ROADSIDE killings and night-time knocks on the door have replaced mortars and suicide bombs as the new terror in the northern Sri Lankan city of Jaffna.
And it is increasingly the residents who suffer, many say, as the government and Tamil groups carry out a vicious “undeclared war” that targets civilians more than it does guerrillas or soldiers.
“Anything can happen at any time,” M. V. Kanamylnathan, chief editor of the Tamil-language newspaper Uthayan said from his offices.
“It is like a volcano, people go about their daily lives and it is unseen but it can erupt at any time to do as much damage as possible,” he said.
Just two months ago gunmen stormed the Uthayan building, killing two and wounding several others in an attack that has yet to be accounted for.
With the national truce unravelling amid daily violence and peace monitors virtually crippled by Tamil Tiger demands to lessen their presence, Sri Lanka is again veering dangerously close to open warfare.
Since December 825 people have died in military operations or tit-for-tat killings across the island in a surge of violence.
But the killings and disappearances in Jaffna, a spit of government-controlled land in the country’s northern tip that is cut off from the rest of the island by a vast swathe of territory controlled by the Liberation Tigers of Tamil Eelam (LTTE), already amount to war.
“There is an undeclared war. The (2002 ceasefire agreement) is there, but what happens all the time is this side or that side does something and the people are caught in the middle,” Mr Kanamylnathan said.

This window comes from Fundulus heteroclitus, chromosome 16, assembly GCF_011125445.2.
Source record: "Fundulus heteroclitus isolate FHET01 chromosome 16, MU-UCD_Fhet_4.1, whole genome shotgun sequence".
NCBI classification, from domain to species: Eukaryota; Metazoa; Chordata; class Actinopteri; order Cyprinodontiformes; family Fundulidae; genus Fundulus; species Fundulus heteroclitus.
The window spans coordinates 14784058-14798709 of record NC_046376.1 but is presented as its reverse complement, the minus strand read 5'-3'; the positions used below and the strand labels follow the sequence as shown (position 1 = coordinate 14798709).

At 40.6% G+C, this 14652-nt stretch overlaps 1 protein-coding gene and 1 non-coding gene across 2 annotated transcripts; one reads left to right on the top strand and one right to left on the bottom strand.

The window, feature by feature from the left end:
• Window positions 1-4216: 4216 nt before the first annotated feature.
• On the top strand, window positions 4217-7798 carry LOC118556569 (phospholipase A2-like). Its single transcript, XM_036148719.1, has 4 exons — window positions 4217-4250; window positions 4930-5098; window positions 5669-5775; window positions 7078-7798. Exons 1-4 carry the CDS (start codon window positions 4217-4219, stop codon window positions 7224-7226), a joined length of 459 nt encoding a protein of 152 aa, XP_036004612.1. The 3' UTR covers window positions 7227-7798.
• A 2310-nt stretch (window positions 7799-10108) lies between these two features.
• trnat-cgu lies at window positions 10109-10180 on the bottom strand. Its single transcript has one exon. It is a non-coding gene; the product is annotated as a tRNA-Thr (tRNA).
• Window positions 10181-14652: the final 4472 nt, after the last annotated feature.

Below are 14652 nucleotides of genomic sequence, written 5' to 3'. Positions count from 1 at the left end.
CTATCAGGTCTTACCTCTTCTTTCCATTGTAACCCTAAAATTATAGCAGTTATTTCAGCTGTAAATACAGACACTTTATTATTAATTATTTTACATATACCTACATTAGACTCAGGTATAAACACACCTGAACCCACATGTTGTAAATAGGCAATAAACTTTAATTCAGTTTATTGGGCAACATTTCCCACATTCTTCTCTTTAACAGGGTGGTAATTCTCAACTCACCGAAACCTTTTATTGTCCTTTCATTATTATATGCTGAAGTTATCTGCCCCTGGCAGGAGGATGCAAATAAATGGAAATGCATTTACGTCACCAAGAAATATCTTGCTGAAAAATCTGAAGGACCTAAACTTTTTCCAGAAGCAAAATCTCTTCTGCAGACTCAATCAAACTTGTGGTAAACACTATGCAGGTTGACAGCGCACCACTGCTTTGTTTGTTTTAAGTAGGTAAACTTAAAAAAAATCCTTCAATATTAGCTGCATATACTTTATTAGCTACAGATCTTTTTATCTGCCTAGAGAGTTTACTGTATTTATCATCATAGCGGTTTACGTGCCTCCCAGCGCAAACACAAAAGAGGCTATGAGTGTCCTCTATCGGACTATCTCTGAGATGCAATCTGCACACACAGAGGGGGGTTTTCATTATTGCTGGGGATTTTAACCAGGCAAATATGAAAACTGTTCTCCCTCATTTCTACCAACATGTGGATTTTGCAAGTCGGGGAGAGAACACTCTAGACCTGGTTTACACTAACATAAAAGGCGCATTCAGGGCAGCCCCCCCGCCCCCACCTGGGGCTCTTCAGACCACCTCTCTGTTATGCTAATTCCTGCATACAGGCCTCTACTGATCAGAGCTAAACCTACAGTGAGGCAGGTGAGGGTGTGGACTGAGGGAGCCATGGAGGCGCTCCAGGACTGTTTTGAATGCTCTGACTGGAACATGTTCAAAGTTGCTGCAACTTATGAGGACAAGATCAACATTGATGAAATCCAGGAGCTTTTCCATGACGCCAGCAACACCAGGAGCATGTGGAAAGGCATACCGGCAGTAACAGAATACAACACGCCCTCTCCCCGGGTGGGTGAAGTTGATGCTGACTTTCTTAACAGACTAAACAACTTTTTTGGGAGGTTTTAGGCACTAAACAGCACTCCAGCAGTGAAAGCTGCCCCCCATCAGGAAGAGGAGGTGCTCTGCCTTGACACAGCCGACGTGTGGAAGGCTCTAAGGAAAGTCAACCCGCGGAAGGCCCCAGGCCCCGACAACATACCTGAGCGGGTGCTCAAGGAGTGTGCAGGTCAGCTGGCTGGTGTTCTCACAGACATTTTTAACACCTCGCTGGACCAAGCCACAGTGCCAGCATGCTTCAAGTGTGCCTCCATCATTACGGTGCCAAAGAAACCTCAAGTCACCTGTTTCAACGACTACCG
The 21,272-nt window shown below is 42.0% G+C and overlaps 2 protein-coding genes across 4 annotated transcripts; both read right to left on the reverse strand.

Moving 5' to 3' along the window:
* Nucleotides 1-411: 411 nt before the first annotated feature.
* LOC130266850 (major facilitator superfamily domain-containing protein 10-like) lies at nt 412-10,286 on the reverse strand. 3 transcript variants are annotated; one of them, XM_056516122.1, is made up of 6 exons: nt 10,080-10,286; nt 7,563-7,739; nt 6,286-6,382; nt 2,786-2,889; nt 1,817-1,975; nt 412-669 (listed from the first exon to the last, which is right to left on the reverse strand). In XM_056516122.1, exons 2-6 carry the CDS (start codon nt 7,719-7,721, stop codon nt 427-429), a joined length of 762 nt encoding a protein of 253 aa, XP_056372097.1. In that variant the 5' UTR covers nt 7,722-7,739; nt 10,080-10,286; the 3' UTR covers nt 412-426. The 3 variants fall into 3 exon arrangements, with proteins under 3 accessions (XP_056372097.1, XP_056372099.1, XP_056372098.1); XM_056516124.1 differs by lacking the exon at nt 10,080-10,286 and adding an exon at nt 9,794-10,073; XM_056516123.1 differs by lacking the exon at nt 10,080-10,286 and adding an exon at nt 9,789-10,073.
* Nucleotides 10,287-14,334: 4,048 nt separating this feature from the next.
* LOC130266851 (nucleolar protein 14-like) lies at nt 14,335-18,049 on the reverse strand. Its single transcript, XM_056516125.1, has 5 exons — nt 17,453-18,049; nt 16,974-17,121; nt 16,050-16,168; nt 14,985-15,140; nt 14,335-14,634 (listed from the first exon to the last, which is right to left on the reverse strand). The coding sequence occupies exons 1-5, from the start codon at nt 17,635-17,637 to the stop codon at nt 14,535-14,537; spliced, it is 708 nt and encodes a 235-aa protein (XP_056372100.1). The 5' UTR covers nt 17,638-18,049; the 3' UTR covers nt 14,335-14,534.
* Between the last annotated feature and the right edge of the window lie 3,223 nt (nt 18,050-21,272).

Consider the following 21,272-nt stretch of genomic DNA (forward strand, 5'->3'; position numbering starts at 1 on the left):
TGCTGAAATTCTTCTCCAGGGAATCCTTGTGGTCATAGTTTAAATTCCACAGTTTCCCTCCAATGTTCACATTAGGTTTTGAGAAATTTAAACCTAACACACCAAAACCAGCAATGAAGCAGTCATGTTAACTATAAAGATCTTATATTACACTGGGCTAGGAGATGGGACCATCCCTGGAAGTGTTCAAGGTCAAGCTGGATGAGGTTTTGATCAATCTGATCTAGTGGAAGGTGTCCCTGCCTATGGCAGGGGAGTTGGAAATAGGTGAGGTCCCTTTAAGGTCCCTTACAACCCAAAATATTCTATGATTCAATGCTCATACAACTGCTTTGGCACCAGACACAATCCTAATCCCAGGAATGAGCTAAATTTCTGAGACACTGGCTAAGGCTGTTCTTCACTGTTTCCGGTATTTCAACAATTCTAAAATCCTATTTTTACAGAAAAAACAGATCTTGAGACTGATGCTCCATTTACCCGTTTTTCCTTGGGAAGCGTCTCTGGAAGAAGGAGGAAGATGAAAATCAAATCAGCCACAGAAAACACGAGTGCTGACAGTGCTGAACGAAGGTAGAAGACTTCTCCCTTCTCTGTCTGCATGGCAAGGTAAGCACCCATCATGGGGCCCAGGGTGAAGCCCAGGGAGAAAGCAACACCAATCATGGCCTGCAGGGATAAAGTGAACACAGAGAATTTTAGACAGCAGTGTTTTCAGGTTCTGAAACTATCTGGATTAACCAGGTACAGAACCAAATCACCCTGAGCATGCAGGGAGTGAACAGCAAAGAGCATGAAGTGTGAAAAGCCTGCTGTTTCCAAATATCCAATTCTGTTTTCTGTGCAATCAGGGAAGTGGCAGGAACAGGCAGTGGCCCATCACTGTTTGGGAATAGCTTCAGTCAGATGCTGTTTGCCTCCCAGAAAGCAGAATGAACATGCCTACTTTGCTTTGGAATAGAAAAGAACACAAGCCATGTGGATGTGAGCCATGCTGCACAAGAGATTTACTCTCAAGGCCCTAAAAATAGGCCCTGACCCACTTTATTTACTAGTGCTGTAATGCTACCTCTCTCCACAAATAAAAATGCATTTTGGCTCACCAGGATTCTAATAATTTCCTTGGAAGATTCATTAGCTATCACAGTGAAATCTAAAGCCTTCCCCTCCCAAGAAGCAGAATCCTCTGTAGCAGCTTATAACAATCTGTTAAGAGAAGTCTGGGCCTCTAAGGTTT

Life continues, the streets are crowded with traffic and the shops around the bus station do a brisk trade in everything from dried food to household goods.
But heavily-armed army bunkers commandeer almost every street corner. Even before night falls the streets empty in Jaffna, where scars of a turbulent past are evident in the bullet-pocked walls and bombed-out buildings that blight nearly every neighbourhood.
“Even with no recent incidents, people are still living with a lot of tension,” said 65-year-old shop worker Arumuganathan, who was buying a paper at a newsstand before hurrying home.
“Every time something happens, the LTTE blames the government and the government blames the LTTE. Because of this the civilians are the victims,” he said.
“We’ve been expecting peace for the last 20, 30 years, but it is not coming. The people are wondering what’s going to happen next,” he said.
That question has been left largely unanswered by Nordic peace monitors whose crisis talks last month failed to map out their future on the island.
The Tigers have demanded that monitors from European Union members Finland, Sweden and Denmark quit, in a further blow to the faltering ceasefire.
“Before, people had confidence in the ceasefire but right now they are very sceptical,” said a Catholic priest who did not want to be named.
“It may seem like things are normal, but the situation is not normal. Every day incidents are happening, someone is shot or kidnapped. The people are scared,” he said.
Uthayan editor Mr Kanamylnathan said the political uncertainty gripping the rest of the island has become a human rights crisis in Jaffna.
“People can’t lead a normal life. There is no peace of mind, no peace of body,” he said.
“There is always a sense of fear, who’s going to come in the night, call you out of your house and shoot.”
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